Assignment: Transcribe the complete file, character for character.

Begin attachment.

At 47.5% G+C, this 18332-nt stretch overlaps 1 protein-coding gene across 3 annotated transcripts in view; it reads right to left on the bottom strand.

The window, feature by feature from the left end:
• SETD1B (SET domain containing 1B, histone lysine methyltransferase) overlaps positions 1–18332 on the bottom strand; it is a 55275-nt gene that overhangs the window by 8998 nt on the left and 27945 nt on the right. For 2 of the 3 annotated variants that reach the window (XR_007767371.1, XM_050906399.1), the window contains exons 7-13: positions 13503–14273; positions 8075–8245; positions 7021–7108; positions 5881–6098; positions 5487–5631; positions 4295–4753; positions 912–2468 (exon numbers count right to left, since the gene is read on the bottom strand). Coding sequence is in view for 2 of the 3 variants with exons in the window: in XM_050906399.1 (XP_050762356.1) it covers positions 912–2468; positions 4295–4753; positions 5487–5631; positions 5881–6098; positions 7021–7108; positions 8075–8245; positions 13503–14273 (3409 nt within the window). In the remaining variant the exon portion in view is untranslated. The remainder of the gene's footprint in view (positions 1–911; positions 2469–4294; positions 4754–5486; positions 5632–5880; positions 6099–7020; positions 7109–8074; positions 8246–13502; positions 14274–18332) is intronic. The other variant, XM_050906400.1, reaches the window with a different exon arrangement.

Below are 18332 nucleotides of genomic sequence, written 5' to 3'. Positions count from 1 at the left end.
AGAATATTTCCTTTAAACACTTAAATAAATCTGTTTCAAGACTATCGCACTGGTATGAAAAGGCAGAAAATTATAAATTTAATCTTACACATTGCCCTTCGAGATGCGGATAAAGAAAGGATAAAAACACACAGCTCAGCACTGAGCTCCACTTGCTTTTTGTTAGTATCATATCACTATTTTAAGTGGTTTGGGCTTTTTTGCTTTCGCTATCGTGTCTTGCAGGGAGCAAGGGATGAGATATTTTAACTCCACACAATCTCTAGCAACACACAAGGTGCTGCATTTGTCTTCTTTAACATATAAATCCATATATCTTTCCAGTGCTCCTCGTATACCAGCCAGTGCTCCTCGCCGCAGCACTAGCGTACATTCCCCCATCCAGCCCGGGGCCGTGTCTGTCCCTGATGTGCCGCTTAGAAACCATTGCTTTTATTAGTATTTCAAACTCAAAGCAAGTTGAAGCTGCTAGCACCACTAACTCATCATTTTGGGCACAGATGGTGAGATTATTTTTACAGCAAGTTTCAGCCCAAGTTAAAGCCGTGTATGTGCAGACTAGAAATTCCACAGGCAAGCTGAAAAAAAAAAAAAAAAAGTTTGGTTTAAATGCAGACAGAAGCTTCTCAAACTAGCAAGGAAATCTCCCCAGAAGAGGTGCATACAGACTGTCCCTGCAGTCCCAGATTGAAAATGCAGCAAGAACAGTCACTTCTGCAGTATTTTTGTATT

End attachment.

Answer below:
At 47.5% G+C, this 18332-nt stretch overlaps 1 protein-coding gene across 3 annotated transcripts in view; it reads right to left on the bottom strand.

The window, feature by feature from the left end:
• SETD1B (SET domain containing 1B, histone lysine methyltransferase) overlaps positions 1–18332 on the bottom strand; it is a 55275-nt gene that overhangs the window by 8998 nt on the left and 27945 nt on the right. For 2 of the 3 annotated variants that reach the window (XR_007767371.1, XM_050906399.1), the window contains exons 7-13: positions 13503–14273; positions 8075–8245; positions 7021–7108; positions 5881–6098; positions 5487–5631; positions 4295–4753; positions 912–2468 (exon numbers count right to left, since the gene is read on the bottom strand). Coding sequence is in view for 2 of the 3 variants with exons in the window: in XM_050906399.1 (XP_050762356.1) it covers positions 912–2468; positions 4295–4753; positions 5487–5631; positions 5881–6098; positions 7021–7108; positions 8075–8245; positions 13503–14273 (3409 nt within the window). In the remaining variant the exon portion in view is untranslated. The remainder of the gene's footprint in view (positions 1–911; positions 2469–4294; positions 4754–5486; positions 5632–5880; positions 6099–7020; positions 7109–8074; positions 8246–13502; positions 14274–18332) is intronic. The other variant, XM_050906400.1, reaches the window with a different exon arrangement.

Below are 18332 nucleotides of genomic sequence, written 5' to 3'. Positions count from 1 at the left end.
AGAATATTTCCTTTAAACACTTAAATAAATCTGTTTCAAGACTATCGCACTGGTATGAAAAGGCAGAAAATTATAAATTTAATCTTACACATTGCCCTTCGAGATGCGGATAAAGAAAGGATAAAAACACACAGCTCAGCACTGAGCTCCACTTGCTTTTTGTTAGTATCATATCACTATTTTAAGTGGTTTGGGCTTTTTTGCTTTCGCTATCGTGTCTTGCAGGGAGCAAGGGATGAGATATTTTAACTCCACACAATCTCTAGCAACACACAAGGTGCTGCATTTGTCTTCTTTAACATATAAATCCATATATCTTTCCAGTGCTCCTCGTATACCAGCCAGTGCTCCTCGCCGCAGCACTAGCGTACATTCCCCCATCCAGCCCGGGGCCGTGTCTGTCCCTGATGTGCCGCTTAGAAACCATTGCTTTTATTAGTATTTCAAACTCAAAGCAAGTTGAAGCTGCTAGCACCACTAACTCATCATTTTGGGCACAGATGGTGAGATTATTTTTACAGCAAGTTTCAGCCCAAGTTAAAGCCGTGTATGTGCAGACTAGAAATTCCACAGGCAAGCTGAAAAAAAAAAAAAAAAAGTTTGGTTTAAATGCAGACAGAAGCTTCTCAAACTAGCAAGGAAATCTCCCCAGAAGAGGTGCATACAGACTGTCCCTGCAGTCCCAGATTGAAAATGCAGCAAGAACAGTCACTTCTGCAGTATTTTTGTATT